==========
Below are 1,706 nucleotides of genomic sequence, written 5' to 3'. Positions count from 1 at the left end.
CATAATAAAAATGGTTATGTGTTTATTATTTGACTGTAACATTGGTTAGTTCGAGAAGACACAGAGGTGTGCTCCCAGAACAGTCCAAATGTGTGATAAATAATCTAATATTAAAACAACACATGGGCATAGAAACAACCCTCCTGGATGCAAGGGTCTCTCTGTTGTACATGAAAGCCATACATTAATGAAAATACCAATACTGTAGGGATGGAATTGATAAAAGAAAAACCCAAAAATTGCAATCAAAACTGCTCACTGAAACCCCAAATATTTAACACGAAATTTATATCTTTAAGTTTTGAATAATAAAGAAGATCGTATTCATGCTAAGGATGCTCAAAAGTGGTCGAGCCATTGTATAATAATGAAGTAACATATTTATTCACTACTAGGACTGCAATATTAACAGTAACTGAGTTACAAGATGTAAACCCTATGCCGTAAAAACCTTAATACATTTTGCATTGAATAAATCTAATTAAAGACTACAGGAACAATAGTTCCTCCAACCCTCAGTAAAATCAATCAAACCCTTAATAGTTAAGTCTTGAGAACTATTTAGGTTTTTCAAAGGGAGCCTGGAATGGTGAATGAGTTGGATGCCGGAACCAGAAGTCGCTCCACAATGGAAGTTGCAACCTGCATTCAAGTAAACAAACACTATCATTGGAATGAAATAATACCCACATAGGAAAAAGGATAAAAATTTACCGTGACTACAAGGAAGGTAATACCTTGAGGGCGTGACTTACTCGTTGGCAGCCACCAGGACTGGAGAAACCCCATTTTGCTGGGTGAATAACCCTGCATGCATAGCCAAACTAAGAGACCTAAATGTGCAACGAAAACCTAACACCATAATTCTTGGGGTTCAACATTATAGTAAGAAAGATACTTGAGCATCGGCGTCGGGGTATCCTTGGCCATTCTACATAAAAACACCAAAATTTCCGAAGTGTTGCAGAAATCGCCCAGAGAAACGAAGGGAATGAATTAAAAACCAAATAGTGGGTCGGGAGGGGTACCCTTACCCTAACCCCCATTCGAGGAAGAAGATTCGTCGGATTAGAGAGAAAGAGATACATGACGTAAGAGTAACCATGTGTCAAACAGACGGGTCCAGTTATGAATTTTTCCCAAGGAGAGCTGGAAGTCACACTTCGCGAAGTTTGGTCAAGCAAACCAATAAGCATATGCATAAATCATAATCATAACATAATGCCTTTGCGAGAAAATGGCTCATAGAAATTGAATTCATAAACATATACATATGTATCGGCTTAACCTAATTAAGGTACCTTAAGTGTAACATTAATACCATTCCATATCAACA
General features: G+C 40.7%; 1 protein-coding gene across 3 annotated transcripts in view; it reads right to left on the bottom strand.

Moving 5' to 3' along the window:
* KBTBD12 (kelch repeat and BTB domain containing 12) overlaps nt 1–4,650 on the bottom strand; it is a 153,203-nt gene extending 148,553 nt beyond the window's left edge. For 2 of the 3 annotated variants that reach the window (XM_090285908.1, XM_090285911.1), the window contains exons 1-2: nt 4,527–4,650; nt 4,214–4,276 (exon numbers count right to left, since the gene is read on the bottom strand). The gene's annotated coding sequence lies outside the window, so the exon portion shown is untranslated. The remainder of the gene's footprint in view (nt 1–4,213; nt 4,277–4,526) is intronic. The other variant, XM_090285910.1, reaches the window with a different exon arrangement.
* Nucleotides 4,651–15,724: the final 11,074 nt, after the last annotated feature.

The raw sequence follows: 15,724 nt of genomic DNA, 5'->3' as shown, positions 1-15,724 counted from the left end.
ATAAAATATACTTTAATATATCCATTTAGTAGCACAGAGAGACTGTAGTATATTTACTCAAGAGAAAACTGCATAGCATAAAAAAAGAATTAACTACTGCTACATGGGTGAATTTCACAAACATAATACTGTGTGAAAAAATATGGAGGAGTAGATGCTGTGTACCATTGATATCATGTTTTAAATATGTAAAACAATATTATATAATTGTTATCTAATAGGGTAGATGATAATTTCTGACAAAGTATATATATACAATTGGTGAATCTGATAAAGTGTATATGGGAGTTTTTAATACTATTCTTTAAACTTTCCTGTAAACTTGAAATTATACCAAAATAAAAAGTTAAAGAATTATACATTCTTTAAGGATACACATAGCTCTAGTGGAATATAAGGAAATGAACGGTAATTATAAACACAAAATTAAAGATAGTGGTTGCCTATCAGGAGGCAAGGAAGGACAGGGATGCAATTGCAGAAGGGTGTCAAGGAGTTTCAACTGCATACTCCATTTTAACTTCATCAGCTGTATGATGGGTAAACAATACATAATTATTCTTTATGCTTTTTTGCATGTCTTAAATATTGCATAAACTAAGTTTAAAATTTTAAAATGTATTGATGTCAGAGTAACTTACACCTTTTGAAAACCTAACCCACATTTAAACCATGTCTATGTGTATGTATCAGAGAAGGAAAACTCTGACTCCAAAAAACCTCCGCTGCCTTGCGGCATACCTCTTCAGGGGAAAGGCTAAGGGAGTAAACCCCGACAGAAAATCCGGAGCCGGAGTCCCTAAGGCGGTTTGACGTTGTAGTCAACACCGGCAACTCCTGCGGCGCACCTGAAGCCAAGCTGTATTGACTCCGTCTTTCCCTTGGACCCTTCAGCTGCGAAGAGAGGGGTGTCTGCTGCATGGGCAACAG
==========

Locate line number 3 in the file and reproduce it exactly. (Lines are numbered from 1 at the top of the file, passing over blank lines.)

General features: G+C 40.7%; 1 protein-coding gene across 3 annotated transcripts in view; it reads right to left on the bottom strand.